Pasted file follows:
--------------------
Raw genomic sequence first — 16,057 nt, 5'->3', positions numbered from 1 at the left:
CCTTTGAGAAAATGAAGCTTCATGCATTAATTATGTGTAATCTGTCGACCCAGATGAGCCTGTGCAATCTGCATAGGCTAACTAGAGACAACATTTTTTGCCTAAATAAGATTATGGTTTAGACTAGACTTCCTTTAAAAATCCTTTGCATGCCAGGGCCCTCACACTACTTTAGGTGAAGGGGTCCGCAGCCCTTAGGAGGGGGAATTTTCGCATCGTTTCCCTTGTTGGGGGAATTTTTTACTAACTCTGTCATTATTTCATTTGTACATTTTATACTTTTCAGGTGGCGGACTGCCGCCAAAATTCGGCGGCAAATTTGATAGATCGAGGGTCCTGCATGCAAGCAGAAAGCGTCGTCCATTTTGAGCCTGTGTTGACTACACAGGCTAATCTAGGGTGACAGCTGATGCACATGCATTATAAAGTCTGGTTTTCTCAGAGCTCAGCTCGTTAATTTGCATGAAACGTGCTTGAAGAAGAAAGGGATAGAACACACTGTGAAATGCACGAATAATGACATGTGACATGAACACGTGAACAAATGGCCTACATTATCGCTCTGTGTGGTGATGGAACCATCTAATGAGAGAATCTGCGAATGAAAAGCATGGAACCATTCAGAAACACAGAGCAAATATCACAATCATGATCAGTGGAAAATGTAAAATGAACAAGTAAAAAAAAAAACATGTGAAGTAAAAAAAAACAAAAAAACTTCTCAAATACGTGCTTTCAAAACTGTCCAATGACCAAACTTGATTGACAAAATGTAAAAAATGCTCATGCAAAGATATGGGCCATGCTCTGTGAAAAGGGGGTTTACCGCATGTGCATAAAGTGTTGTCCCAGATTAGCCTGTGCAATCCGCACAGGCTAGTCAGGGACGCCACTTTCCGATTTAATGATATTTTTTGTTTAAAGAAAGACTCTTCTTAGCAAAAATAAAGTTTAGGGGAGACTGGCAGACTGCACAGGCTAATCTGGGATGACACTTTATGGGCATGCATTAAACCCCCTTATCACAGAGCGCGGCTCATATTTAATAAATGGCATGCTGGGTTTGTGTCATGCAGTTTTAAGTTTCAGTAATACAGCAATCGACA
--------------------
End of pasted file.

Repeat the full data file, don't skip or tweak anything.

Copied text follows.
Raw genomic sequence first — 16,057 nt, 5'->3', positions numbered from 1 at the left:
CCTTTGAGAAAATGAAGCTTCATGCATTAATTATGTGTAATCTGTCGACCCAGATGAGCCTGTGCAATCTGCATAGGCTAACTAGAGACAACATTTTTTGCCTAAATAAGATTATGGTTTAGACTAGACTTCCTTTAAAAATCCTTTGCATGCCAGGGCCCTCACACTACTTTAGGTGAAGGGGTCCGCAGCCCTTAGGAGGGGGAATTTTCGCATCGTTTCCCTTGTTGGGGGAATTTTTTACTAACTCTGTCATTATTTCATTTGTACATTTTATACTTTTCAGGTGGCGGACTGCCGCCAAAATTCGGCGGCAAATTTGATAGATCGAGGGTCCTGCATGCAAGCAGAAAGCGTCGTCCATTTTGAGCCTGTGTTGACTACACAGGCTAATCTAGGGTGACAGCTGATGCACATGCATTATAAAGTCTGGTTTTCTCAGAGCTCAGCTCGTTAATTTGCATGAAACGTGCTTGAAGAAGAAAGGGATAGAACACACTGTGAAATGCACGAATAATGACATGTGACATGAACACGTGAACAAATGGCCTACATTATCGCTCTGTGTGGTGATGGAACCATCTAATGAGAGAATCTGCGAATGAAAAGCATGGAACCATTCAGAAACACAGAGCAAATATCACAATCATGATCAGTGGAAAATGTAAAATGAACAAGTAAAAAAAAAAACATGTGAAGTAAAAAAAAACAAAAAAACTTCTCAAATACGTGCTTTCAAAACTGTCCAATGACCAAACTTGATTGACAAAATGTAAAAAATGCTCATGCAAAGATATGGGCCATGCTCTGTGAAAAGGGGGTTTACCGCATGTGCATAAAGTGTTGTCCCAGATTAGCCTGTGCAATCCGCACAGGCTAGTCAGGGACGCCACTTTCCGATTTAATGATATTTTTTGTTTAAAGAAAGACTCTTCTTAGCAAAAATAAAGTTTAGGGGAGACTGGCAGACTGCACAGGCTAATCTGGGATGACACTTTATGGGCATGCATTAAACCCCCTTATCACAGAGCGCGGCTCATATTTAATAAATGGCATGCTGGGTTTGTGTCATGCAGTTTTAAGTTTCAGTAATACAGCAATCGACA